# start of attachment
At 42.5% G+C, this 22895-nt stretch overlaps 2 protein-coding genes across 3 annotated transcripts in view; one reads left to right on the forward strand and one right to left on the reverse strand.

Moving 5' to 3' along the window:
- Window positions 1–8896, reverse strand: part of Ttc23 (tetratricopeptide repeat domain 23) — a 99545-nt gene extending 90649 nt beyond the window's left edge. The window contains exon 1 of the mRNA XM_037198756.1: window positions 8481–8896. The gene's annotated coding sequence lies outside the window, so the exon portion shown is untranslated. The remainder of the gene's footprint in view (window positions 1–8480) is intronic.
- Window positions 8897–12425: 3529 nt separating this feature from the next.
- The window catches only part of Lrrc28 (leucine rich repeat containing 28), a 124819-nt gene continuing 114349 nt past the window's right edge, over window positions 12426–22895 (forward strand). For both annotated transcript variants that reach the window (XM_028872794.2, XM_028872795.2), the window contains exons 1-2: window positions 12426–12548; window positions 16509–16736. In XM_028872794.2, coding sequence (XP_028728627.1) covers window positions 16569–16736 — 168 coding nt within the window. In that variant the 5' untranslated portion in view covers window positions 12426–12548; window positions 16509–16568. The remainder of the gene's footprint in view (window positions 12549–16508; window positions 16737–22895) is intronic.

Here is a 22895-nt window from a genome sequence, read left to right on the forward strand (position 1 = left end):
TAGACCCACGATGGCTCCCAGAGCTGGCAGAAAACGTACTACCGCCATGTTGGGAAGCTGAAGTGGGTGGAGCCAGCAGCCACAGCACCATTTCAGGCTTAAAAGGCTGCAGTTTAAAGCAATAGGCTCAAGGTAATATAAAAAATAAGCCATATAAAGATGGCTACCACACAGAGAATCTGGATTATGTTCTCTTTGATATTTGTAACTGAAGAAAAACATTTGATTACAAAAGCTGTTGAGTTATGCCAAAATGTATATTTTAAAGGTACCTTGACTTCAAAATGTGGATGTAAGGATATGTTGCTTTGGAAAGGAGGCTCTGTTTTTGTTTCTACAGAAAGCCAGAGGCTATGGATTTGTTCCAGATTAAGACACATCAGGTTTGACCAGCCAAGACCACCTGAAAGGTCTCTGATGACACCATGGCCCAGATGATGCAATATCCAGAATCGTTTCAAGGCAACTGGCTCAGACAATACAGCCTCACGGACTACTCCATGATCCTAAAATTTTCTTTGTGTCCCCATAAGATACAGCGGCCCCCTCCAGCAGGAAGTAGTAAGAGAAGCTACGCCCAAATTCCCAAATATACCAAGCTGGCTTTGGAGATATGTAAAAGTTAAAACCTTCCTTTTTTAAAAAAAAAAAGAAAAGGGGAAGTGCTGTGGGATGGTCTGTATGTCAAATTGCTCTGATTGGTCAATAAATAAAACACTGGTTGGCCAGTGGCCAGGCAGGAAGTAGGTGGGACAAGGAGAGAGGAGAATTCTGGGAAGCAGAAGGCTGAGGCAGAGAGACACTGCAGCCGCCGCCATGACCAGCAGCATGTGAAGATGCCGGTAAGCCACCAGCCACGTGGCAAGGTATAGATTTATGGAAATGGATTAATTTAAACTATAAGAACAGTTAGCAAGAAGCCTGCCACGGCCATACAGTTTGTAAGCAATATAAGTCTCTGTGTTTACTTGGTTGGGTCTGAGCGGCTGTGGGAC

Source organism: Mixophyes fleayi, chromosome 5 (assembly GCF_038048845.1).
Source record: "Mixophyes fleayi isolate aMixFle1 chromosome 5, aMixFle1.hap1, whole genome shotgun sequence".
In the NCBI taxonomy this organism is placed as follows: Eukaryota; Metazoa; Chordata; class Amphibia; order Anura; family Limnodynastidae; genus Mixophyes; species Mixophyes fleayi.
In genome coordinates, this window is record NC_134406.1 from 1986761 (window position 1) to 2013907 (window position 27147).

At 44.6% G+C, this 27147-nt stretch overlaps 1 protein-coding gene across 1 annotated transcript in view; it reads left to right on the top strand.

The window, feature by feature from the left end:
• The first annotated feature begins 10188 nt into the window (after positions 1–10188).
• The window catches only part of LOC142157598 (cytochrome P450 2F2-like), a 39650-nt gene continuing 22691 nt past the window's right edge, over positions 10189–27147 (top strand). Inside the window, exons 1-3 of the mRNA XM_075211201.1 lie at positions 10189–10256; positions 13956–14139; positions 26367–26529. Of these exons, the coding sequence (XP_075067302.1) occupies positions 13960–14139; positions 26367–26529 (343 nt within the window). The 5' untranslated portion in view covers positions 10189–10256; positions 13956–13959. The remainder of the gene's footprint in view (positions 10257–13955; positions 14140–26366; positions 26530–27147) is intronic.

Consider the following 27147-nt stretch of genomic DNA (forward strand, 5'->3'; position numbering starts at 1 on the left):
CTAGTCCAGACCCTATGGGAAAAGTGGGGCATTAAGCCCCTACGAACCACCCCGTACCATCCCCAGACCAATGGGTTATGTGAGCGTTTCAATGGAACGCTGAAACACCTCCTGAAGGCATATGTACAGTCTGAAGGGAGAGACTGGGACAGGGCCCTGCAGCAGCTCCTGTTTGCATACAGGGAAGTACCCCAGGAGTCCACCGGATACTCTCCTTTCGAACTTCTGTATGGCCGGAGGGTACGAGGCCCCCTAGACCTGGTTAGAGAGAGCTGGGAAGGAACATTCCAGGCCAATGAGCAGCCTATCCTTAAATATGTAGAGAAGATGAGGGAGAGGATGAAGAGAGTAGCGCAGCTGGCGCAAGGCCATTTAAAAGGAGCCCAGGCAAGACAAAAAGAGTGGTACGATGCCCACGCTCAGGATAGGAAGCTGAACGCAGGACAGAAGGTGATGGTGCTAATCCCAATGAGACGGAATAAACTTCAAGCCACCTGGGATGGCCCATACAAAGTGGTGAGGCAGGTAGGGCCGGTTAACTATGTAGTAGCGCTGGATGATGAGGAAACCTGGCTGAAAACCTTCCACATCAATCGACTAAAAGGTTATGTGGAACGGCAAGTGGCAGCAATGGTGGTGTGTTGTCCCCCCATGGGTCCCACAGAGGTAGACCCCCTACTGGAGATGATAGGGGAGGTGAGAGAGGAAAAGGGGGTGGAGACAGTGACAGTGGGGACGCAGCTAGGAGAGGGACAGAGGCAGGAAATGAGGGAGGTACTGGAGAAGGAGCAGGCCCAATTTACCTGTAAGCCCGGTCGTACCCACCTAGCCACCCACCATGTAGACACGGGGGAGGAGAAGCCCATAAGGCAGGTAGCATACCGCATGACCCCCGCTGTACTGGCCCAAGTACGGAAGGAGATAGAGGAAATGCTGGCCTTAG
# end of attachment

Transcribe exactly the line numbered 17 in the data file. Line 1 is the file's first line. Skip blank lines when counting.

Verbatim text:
CTAGTCCAGACCCTATGGGAAAAGTGGGGCATTAAGCCCCTACGAACCACCCCGTACCATCCCCAGACCAATGGGTTATGTGAGCGTTTCAATGGAACGCTGAAACACCTCCTGAAGGCATATGTACAGTCTGAAGGGAGAGACTGGGACAGGGCCCTGCAGCAGCTCCTGTTTGCATACAGGGAAGTACCCCAGGAGTCCACCGGATACTCTCCTTTCGAACTTCTGTATGGCCGGAGGGTACGAGGCCCCCTAGACCTGGTTAGAGAGAGCTGGGAAGGAACATTCCAGGCCAATGAGCAGCCTATCCTTAAATATGTAGAGAAGATGAGGGAGAGGATGAAGAGAGTAGCGCAGCTGGCGCAAGGCCATTTAAAAGGAGCCCAGGCAAGACAAAAAGAGTGGTACGATGCCCACGCTCAGGATAGGAAGCTGAACGCAGGACAGAAGGTGATGGTGCTAATCCCAATGAGACGGAATAAACTTCAAGCCACCTGGGATGGCCCATACAAAGTGGTGAGGCAGGTAGGGCCGGTTAACTATGTAGTAGCGCTGGATGATGAGGAAACCTGGCTGAAAACCTTCCACATCAATCGACTAAAAGGTTATGTGGAACGGCAAGTGGCAGCAATGGTGGTGTGTTGTCCCCCCATGGGTCCCACAGAGGTAGACCCCCTACTGGAGATGATAGGGGAGGTGAGAGAGGAAAAGGGGGTGGAGACAGTGACAGTGGGGACGCAGCTAGGAGAGGGACAGAGGCAGGAAATGAGGGAGGTACTGGAGAAGGAGCAGGCCCAATTTACCTGTAAGCCCGGTCGTACCCACCTAGCCACCCACCATGTAGACACGGGGGAGGAGAAGCCCATAAGGCAGGTAGCATACCGCATGACCCCCGCTGTACTGGCCCAAGTACGGAAGGAGATAGAGGAAATGCTGGCCTTAG